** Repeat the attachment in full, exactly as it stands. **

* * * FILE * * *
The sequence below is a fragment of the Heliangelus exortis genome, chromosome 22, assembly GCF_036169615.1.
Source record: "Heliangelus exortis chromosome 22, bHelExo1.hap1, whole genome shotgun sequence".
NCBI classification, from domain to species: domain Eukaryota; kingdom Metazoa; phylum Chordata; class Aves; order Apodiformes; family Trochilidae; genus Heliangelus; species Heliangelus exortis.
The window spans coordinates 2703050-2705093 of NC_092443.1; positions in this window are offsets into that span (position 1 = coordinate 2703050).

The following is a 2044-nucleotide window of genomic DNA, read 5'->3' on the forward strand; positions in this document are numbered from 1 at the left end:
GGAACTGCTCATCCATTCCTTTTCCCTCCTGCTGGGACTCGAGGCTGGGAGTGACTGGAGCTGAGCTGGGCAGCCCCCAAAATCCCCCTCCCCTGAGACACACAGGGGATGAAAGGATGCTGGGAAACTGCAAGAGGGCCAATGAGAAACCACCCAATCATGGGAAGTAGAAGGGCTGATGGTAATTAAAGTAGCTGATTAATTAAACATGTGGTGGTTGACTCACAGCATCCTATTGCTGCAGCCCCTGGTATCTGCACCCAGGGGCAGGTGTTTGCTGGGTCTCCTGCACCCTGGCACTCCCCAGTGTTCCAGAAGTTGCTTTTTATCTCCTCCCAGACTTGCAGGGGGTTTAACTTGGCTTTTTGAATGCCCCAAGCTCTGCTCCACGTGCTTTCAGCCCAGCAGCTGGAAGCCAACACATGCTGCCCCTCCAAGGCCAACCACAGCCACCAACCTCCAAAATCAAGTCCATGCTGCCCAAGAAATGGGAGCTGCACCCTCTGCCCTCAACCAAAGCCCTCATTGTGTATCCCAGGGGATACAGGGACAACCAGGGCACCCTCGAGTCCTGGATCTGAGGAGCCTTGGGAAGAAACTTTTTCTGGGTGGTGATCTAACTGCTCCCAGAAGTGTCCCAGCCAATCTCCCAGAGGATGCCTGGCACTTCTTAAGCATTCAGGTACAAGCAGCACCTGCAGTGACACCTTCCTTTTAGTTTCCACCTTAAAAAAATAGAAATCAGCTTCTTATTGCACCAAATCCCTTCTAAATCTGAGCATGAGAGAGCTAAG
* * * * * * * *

The sequence below is a fragment of the Heliangelus exortis genome, chromosome 22, assembly GCF_036169615.1.
Source record: "Heliangelus exortis chromosome 22, bHelExo1.hap1, whole genome shotgun sequence".
NCBI classification, from domain to species: domain Eukaryota; kingdom Metazoa; phylum Chordata; class Aves; order Apodiformes; family Trochilidae; genus Heliangelus; species Heliangelus exortis.
The window spans coordinates 2703050-2705093 of NC_092443.1; positions in this window are offsets into that span (position 1 = coordinate 2703050).

The following is a 2044-nucleotide window of genomic DNA, read 5'->3' on the forward strand; positions in this document are numbered from 1 at the left end:
GGAACTGCTCATCCATTCCTTTTCCCTCCTGCTGGGACTCGAGGCTGGGAGTGACTGGAGCTGAGCTGGGCAGCCCCCAAAATCCCCCTCCCCTGAGACACACAGGGGATGAAAGGATGCTGGGAAACTGCAAGAGGGCCAATGAGAAACCACCCAATCATGGGAAGTAGAAGGGCTGATGGTAATTAAAGTAGCTGATTAATTAAACATGTGGTGGTTGACTCACAGCATCCTATTGCTGCAGCCCCTGGTATCTGCACCCAGGGGCAGGTGTTTGCTGGGTCTCCTGCACCCTGGCACTCCCCAGTGTTCCAGAAGTTGCTTTTTATCTCCTCCCAGACTTGCAGGGGGTTTAACTTGGCTTTTTGAATGCCCCAAGCTCTGCTCCACGTGCTTTCAGCCCAGCAGCTGGAAGCCAACACATGCTGCCCCTCCAAGGCCAACCACAGCCACCAACCTCCAAAATCAAGTCCATGCTGCCCAAGAAATGGGAGCTGCACCCTCTGCCCTCAACCAAAGCCCTCATTGTGTATCCCAGGGGATACAGGGACAACCAGGGCACCCTCGAGTCCTGGATCTGAGGAGCCTTGGGAAGAAACTTTTTCTGGGTGGTGATCTAACTGCTCCCAGAAGTGTCCCAGCCAATCTCCCAGAGGATGCCTGGCACTTCTTAAGCATTCAGGTACAAGCAGCACCTGCAGTGACACCTTCCTTTTAGTTTCCACCTTAAAAAAATAGAAATCAGCTTCTTATTGCACCAAATCCCTTCTAAATCTGAGCATGAGAGAGCTAAG